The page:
leads to the employees, which will deny them a higher standard of living. Many
firms cannot afford to give their employees as much benefits, as they should
receive due to the high regulatory costs. Many expert economists are against
over enforcing to many regulations. They feel that it cuts down the competition
in the economy. Deregulation has been very popular among economists over the
last 25 years. They feel that deregulating the 4 major industries in the late

70ís was one of the best decisions for our economy. Robert Cradell and Jerry

Ellig did research on how the airline, trucking, electricity sector, natural
gas, and telecommunications were affected after they went through deregulations.

They found many benefits that not only helped the company, but also the
consumer. During the first two years after deregulation the average prices fell
from 4 to 15 percent, and after ten years prices went down twenty five percent.

In some cases prices even fell to half of what they used to be. They also found
out the quality of service improved. Corporations were able to give their
customers more options to choose from and better reliable service. "More
freedom equals more benefits" says Ellig about deregulation. Rates fell faster
in parts of the market where regulators permitted greater customer choice.

Giving customers choices will allow for a more competitive market and in turn
more benefits for everyone. From past experience we know that regulations can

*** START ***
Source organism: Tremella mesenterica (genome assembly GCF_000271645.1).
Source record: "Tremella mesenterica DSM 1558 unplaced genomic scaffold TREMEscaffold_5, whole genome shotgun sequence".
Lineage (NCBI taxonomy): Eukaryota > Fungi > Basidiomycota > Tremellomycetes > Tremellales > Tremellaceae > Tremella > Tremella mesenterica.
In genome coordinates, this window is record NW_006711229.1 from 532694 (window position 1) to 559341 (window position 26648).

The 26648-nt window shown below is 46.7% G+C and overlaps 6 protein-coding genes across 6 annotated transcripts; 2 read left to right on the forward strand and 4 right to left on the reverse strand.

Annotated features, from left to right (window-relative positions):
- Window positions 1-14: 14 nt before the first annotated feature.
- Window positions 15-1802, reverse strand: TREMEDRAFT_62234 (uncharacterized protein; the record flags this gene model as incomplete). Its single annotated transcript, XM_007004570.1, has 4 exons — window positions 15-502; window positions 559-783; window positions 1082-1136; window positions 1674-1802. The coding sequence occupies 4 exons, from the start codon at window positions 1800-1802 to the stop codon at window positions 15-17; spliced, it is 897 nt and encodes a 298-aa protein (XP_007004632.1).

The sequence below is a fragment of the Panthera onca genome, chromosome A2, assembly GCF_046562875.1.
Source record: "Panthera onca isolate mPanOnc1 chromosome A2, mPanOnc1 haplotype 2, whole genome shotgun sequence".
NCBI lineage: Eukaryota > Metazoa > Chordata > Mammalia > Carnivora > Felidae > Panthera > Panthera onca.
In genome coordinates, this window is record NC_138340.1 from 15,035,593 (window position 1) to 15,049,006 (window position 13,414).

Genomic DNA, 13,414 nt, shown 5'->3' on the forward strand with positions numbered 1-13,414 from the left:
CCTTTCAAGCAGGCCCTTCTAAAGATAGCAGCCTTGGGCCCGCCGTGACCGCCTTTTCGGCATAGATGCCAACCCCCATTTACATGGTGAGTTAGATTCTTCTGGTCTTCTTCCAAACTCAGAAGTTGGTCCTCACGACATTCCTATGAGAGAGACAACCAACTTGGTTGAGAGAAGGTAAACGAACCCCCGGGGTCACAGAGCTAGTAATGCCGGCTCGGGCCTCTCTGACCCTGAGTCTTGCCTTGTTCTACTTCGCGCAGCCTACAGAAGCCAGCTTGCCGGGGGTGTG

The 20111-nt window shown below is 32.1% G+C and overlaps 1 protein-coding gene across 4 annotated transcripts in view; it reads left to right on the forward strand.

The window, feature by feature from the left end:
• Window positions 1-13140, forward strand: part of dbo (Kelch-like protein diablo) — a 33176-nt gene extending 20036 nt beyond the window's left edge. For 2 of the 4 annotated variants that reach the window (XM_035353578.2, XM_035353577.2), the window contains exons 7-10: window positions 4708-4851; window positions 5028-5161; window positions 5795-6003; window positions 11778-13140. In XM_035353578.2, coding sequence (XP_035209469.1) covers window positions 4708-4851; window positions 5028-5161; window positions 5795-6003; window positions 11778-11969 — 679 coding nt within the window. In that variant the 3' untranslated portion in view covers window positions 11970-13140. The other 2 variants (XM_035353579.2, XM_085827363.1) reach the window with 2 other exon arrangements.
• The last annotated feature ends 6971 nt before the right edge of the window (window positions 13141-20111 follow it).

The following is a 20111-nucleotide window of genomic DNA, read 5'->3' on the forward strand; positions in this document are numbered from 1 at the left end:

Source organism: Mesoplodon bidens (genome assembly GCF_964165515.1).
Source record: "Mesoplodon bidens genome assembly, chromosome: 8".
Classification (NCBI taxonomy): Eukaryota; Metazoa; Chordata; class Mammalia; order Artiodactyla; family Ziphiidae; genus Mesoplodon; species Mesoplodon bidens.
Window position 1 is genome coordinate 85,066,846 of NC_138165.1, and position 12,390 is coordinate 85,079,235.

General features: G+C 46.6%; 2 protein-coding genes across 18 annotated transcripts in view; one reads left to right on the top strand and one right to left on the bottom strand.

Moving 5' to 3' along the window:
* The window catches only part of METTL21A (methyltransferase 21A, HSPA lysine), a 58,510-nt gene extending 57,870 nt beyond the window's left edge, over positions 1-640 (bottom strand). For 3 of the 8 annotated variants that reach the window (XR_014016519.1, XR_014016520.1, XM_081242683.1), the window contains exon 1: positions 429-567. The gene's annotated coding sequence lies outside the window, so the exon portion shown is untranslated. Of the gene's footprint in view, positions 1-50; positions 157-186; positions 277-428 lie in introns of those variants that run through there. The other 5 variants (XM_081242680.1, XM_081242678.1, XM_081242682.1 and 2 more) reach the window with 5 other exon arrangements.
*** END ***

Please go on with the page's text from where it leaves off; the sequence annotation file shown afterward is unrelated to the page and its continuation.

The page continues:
help the economy, but at the same time over regulating can cause the economy to
hit a brick wall. Too many regulations can cause higher prices for consumers,
corporations, and even the government. It also creates barriers to entry and
exit, which will allow there to be less competition in the economy. Deregulating
also has been proven to be a successful method of balancing the economy. It has
worked for many of the major industries. As long as the regulations are kept to
a minimum and are useful in protecting the consumer, there should be no
problems.

Bibliography

Coggins, B (1998). Does Financial Deregulation Work. Northhampton,

Massachusetts: Edward Elgar Publishing. McConnell,C & Brue,S (1998).

Economics (fourteenth edition). New York: Irwin McCgraw-Hill. Moore, S (1999,
february 22). Beware Fiscal and Regulatory Drag . [On-Line]. Available: http://www.cato.org/dailys/02-22-99.html.

Thierer, A (1999). The Regulation Home Page. [On-Line]. Available: http://www.regulation.org/.

Vietor, R (1994). Contrived Competiton; Regulation and Deregulation in America.